While hearts and flowers may be in the air at this time of year, it’s also a time when people start to reevaluate some of their relationships. Now, no one likes a break-up, but staying in a relationship that is no longer working, isn’t a good plan either. As you think about your many relationships, one to consider is the relationship you have with your financial adviser. How do you know when that relationship should change? Let’s look at some red flags.
They don’t call, they don’t write: If your adviser isn’t keeping the lines of communication open, then it’s time to move on. You should hear from your adviser at least once a year, if not more frequently. This gives you the opportunity to make sure your financial decisions are leading you to use your money in the most efficient and effective way possible. Think of it like a check up with your doctor; you need to check on the health of your financial status. Even more of a red flag is if they are not returning your calls or emails. That can be a sign of something bigger, like lack of empathy or respect for their clients. Your adviser should care enough about you to make sure you have a strong partnership when it comes to building your financial future.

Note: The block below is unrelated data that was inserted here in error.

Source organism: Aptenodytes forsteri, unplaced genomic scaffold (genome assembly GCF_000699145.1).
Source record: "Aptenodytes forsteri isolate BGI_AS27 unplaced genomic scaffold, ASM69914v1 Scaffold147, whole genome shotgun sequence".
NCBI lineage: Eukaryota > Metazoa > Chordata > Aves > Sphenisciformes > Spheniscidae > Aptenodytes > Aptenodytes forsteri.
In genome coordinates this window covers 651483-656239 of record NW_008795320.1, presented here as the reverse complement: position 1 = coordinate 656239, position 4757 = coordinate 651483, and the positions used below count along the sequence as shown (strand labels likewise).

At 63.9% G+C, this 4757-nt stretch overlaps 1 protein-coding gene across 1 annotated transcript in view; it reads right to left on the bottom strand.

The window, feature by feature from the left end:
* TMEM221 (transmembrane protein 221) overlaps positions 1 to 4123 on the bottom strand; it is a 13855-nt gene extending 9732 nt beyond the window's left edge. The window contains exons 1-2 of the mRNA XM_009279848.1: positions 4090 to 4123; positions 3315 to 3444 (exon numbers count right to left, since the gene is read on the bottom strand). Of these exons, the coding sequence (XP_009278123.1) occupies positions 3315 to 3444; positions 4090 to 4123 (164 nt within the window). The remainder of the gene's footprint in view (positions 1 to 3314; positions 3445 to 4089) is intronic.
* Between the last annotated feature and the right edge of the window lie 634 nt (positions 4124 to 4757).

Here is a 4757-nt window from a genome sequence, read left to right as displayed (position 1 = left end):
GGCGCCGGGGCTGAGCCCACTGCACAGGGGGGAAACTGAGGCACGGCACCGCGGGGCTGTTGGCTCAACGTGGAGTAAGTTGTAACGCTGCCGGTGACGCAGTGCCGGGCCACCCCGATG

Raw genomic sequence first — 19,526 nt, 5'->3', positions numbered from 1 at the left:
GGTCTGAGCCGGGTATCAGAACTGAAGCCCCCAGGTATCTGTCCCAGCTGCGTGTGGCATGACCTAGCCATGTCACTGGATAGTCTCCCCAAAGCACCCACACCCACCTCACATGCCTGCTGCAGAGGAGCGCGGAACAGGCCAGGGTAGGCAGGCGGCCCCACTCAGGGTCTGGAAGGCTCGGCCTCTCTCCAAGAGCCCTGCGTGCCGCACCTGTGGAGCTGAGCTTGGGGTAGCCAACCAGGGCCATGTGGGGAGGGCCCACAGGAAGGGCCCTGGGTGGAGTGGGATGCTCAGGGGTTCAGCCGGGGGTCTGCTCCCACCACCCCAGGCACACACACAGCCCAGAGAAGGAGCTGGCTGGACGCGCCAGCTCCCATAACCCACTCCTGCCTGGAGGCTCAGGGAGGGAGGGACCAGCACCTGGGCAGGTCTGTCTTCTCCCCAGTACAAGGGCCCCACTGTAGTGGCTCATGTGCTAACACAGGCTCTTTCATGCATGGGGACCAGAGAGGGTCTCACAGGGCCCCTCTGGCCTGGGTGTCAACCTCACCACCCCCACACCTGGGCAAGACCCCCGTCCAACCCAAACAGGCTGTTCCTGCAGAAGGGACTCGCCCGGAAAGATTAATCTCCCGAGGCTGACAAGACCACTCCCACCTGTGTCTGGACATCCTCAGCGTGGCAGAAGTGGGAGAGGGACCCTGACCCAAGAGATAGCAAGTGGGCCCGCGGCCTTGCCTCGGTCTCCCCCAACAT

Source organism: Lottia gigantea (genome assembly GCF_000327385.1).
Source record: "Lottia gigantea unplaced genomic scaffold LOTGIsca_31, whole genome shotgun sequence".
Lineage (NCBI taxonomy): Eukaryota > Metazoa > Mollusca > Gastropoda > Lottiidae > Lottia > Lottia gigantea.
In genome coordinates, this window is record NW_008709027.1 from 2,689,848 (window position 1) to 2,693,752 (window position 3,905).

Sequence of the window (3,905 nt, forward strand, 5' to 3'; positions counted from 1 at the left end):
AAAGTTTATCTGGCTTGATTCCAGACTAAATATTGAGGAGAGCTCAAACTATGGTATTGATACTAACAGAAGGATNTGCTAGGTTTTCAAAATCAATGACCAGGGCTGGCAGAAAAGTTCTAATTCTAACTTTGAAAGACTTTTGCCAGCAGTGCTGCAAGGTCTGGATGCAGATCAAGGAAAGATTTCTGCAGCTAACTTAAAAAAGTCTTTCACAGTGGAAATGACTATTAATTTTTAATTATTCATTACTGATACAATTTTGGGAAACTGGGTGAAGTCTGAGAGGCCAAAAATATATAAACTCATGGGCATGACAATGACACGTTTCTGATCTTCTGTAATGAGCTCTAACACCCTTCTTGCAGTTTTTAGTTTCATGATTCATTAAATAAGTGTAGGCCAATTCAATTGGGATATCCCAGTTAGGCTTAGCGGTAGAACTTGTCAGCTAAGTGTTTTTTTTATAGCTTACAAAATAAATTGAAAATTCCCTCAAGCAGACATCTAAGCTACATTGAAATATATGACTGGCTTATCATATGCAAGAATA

They send mixed signals: When your adviser isn’t clear with you, it’s hard to know if you’re making the right financial decisions. If they can’t clearly explain things, that’s a big red flag. It could mean that they don’t understand the products they are selling you, or it could be a sign of someone who is untrustworthy. Your adviser should be an expert at guiding you on your financial journey, not confusing you in the process. Another red flag is if your adviser is making guarantees. Nothing is a sure thing, and your adviser should not be telling you otherwise.
They’re too pushy: Financial advisers shouldn’t act like sales people. They are there to guide you and your family to the financial success you’ve worked for. Your adviser should be working with what you already have, putting your money to its highest and best use each and every year. This takes priority over pushing you to buy products. If your adviser is pushing you to buy something that you’re not comfortable with, then it’s time to look elsewhere.
They have a lot of exes: Make sure you do your research and ask for references if you are unfamiliar with your adviser. Your adviser should be licensed, well educated, and should not have any citations for misconduct. If your adviser has lost a lot of their clients, that may be the biggest red flag of all. Do your research, just like you would when buying anything else.
How to move on after heartbreak: While it’s not always easy to move on, there is always a light at the end of the tunnel. Find an adviser that fits your lifestyle. They should understand your hopes, wants, and dreams, and take on the responsibility to get you there. It’s a partnership.
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